Pompeo’s NK visit cancelled because of demands for immediate end-of-war declaration, NIS says

Posted on : 2018-08-29 17:07 KST Modified on : 2019-10-19 20:29 KST
Clashed with US insistence that denuclearization precede everything else
Suh Hoon
Suh Hoon

US Secretary of State Mike Pompeo’s abrupt cancellation of a fourth North Korea visit in late August appeared to be the result of a conflict between North Korea’s demand for a declaration ending the Korean War ahead of anything else and the US’s insistence that denuclearization come first, the National Intelligence Service (NIS) suggested.

During an appearance before a plenary session of the National Assembly Intelligence Committee on Aug. 28, NIS Director Suh Hoon was reported as saying the service had “determined that [Pompeo] is unable to go [to North Korea] before the clash between North Korea, which is demanding the adoption of a war-ending declaration, and the US, which is calling for a denuclearization declaration first.”

In a press briefing after the session that day, Kim Min-ki, the Democratic Party’s ranking member on the committee, reported Suh as giving the response when asked by lawmakers why Pompeo had reversed his decision a day after the fourth North Korea visit was announced. US President Donald Trump cancelled Pompeo’s planned North Korea visit on Aug. 24, citing insufficient progress on North Korea’s denuclearization.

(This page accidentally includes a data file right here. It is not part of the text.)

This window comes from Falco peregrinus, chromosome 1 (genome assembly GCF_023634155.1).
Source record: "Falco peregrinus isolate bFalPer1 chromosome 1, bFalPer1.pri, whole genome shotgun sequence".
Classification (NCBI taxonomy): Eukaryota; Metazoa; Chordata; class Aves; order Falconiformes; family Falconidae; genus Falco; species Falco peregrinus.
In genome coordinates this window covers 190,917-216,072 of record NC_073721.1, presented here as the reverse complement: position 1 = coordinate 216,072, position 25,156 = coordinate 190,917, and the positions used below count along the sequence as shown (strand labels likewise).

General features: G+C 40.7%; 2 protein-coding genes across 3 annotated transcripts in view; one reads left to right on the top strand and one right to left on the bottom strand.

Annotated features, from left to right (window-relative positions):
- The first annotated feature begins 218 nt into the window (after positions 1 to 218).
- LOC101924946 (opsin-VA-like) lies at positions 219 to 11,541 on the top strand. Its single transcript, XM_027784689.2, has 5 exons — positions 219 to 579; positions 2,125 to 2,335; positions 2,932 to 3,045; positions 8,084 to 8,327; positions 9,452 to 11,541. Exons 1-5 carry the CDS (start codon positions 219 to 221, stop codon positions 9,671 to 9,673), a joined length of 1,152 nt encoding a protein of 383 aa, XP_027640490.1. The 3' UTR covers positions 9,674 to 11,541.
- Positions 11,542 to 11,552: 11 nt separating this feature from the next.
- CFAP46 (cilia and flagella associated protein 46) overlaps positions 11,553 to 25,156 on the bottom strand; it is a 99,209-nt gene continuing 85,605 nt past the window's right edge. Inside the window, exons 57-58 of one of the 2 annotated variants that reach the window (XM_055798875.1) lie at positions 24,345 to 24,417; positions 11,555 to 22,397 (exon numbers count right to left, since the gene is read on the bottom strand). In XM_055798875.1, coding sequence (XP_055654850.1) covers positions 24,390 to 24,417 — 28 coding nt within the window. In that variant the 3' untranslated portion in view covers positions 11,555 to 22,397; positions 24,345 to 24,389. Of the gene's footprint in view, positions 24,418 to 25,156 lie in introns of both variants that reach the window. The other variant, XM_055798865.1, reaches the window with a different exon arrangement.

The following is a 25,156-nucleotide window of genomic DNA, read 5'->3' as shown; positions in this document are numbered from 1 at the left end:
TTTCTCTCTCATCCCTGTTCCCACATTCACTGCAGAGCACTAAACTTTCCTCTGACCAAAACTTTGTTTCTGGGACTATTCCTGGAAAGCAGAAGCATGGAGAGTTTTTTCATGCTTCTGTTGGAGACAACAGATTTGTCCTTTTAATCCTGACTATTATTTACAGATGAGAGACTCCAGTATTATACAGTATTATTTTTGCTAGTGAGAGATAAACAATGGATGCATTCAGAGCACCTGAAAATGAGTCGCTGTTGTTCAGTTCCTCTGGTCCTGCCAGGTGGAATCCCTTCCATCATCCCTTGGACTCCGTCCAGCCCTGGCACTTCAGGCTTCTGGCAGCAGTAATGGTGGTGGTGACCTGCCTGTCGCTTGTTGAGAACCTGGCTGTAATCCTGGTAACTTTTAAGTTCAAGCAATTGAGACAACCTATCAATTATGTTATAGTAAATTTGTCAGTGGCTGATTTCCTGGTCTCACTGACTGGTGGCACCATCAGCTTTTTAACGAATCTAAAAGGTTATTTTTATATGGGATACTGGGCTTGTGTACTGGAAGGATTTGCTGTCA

Lee Eun-jae, the Liberty Korea Party’s ranking member for the committee, also took part in the press briefing.

“The US is asking [North Korea] to present a denuclearization list first, and North Korea wants to have a war-ending declaration first,” she said.

During the Q&A session, opposition party lawmakers asked several questions on whether Washington’s displeasure with what it views as trilateral coordination by Beijing, Pyongyang, and Seoul might have been a factor in the cancellation of Pompeo’s visit, which Suh “neither confirmed nor denied,” Lee added.

In terms of denuclearization goals for the Korean Peninsula, the ruling and opposition party ranking members reported Suh as saying, “If there are 100 North Korean nukes, that means disposing of all 100.” When asked by a lawmaker if the “primary target” would be 60 percent, Suh answered “yes,” they added.

When asked by opposition lawmakers if supplies of petroleum and electricity to an inter-Korean joint liaison office to be established in Kaesong would be in violation of North Korea sanctions, Suh was quoted as replying, “Establishing an inter-Korean office means having in-depth contact on a permanent basis and will be helpful in communication on denuclearization.”

“Our determination is that it does not fall under the category of areas [affected by] North Korea sanctions,” he was reported as saying.

By Jung Yu-gyun, staff reporter

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